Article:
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to retire the whole or any part of its circulation, the notes to be retired shall be forwarded to the Comptroller of the Currency for cancellation, and thereupon a sum equal to thirty per centum of such canceled notes shall be returned to the association, in lawful money of the United States. Defaced and mutilated notes and notes otherwise unfit for circulation which have been redeemed by any association may be returned to the Comptroller of the Currency for destruction and reissue, as now provided by law,

Sec. 5. That in order to provide a safety fund for the prompt redemption of the circulating notes of failed national banking associations each such association now organized or hereafter organized, and receiving circulation under this act, shall pay to the Treasurer of the United States, in the months of January and July in each year, a tax of one-fourth of one per centum for each half year upon the average amount of its circulating notes outstanding, to be computed as hereinbefore provided, until the said fund amounts to a sum equal to five per centum upon the total amount of such national-bank notes outstanding, and thereupon the collection of said tax shall be suspended. Each association hereafter applying for circulating notes shall, before receiving the same, pay its pro rata share into the said fund; but an association retiring or reducing its circulation shall not be entitled to withdraw any part of said fund. When any such national banking association becomes insolvent, its guaranty fund held on deposit shall be transferred to the safety

fund herein provided for, and applied, together with such part of the safety fund as may be necessary, to the redemption of its outstanding notes; and in case the said lastmentioned fund should at any time be impaired by the redemption of the notes of failed national banks, and immediately available assets of said banks are not sufficient to reimburse it, the collection of said tax of one-fourth of one per centum for each half year shall be resumed and continued until the said fund is restored to an amount equal to fire per centum upon the total circulation outstanding. All circulating notes of failed national banks taken out under this act not redeemed on presentation to the Treasury of the United States, or an assistant treasurer of the United States, shall bear interest at the rate of six per centum per annum from the date of suspension of the bank until thirty days after public notice has been given that funds are on hand for their redemption, and such notes shall constitute a first lien upon all moneys thereafter received into the safety fund.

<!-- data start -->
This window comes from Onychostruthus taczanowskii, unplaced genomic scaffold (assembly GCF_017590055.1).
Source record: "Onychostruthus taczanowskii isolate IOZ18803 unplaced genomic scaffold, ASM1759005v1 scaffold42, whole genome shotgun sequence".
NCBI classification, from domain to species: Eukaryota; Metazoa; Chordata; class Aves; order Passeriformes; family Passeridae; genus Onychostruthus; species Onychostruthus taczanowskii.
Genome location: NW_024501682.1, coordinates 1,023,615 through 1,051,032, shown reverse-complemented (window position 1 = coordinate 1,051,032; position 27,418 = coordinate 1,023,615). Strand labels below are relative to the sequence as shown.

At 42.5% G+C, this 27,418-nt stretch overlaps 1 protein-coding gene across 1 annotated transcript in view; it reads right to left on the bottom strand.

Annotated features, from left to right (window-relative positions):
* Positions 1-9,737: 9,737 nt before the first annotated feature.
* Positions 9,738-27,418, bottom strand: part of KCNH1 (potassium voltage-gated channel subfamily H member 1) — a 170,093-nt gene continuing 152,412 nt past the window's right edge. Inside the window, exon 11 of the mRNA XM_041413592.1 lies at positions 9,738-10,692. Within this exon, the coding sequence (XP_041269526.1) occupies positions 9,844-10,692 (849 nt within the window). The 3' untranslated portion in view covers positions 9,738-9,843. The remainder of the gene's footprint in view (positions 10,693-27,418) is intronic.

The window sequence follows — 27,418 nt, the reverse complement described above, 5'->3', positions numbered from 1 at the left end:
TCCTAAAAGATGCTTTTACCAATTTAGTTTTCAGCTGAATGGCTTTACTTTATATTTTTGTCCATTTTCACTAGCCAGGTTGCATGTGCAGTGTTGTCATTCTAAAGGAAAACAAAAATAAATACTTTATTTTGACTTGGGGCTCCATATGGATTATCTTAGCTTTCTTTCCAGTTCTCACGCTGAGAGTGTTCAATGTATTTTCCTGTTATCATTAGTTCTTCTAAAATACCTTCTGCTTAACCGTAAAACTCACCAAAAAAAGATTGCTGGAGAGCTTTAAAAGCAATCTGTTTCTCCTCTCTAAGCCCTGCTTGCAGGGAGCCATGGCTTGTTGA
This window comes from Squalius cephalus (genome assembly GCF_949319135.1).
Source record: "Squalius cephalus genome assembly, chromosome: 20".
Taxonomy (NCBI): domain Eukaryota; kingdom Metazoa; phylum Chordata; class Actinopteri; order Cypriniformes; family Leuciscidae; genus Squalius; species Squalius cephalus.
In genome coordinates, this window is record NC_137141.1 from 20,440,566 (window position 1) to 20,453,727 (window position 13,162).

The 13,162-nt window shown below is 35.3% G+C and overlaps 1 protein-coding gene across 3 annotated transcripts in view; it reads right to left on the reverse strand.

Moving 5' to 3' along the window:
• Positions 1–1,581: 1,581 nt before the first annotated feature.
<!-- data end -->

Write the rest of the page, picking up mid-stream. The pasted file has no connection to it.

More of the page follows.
SEC. 6. That the Secretary of the Treasury may from time to time invest any money belonging to the safety fund in United States bonds, and the bonds so purchased and the interest accruing thereon shall be held as part of the said fund. Such bonds may be sold when necessary and the proceeds used for the redemption of the circulating notes of failed national banks.

SEC. 7. That every national-banking association heretofore organized and having bonds on deposit to secure circulation may withdraw such bonds upon the deposit of lawful money of the United States, as now provided by law; and thereafter such association may take out circulation under this act and be entitled to all the rights, privileges, and immunities herein.conferred.

SEC. 8. That the whole of section nine and so much of section twelve of the act approved July twelfth, eighteen hundred and eighty-two, entitled "An act to enable national banking associations to extend their corporate existence, and for other purposes," as directs the Secretary of the Treasury to receive deposits of gold and to issue certificates thereon be, and the same are hereby, repealed; and section thirty-one of the act approved June third, eighteen hundred and sixty-four, entitled "An act to provide a national currency secured by a pledge of United States bonds, and to provide for the circulation and redemption thereof," and sections fifty-one hundred and ninety-one and fifty-one hundred and ninety-two of the Revised Statutes of the United States, and all acts and parts of acts amendatory thereof, be, and the same are hereby, repealed: Provided, That no banking association taking out circulation under this act shall retire or cancel any of its bank notes without the written consent of the Secretary of the Treasury (if said notes are national-bank notes) or the proper State officer (if said notes are State notes).

SEC. 9. That the Secretary of the Treasury may, in his discretion, use from time to time any surplus revenue of the United States in the redemption and retirement of United States legal-tender notes and notes issued under the act of July fourteenth, eighteen hundred and ninety, but the amount of such notes retired shall not in the aggregate exceed an amount equal to seventy per centum of the additional circulation taken out by national banks and State banks under the provisions of this act; and hereafter no United States notes, national-bank notes, or Treasury notes authorized by the Act of July fourteenth, eighteen hundred and ninety, entitled "An act directing the purchase of silver bullion and the issue of Treasury notes thereon, and for other purposes," of a less denomination than ten dollars shall be issued, and as rapidly as such notes of denomination less than ten dollars shall be received into the Treasury, otherwise than for redemption and retirement, they shall be canceled, and an equal amount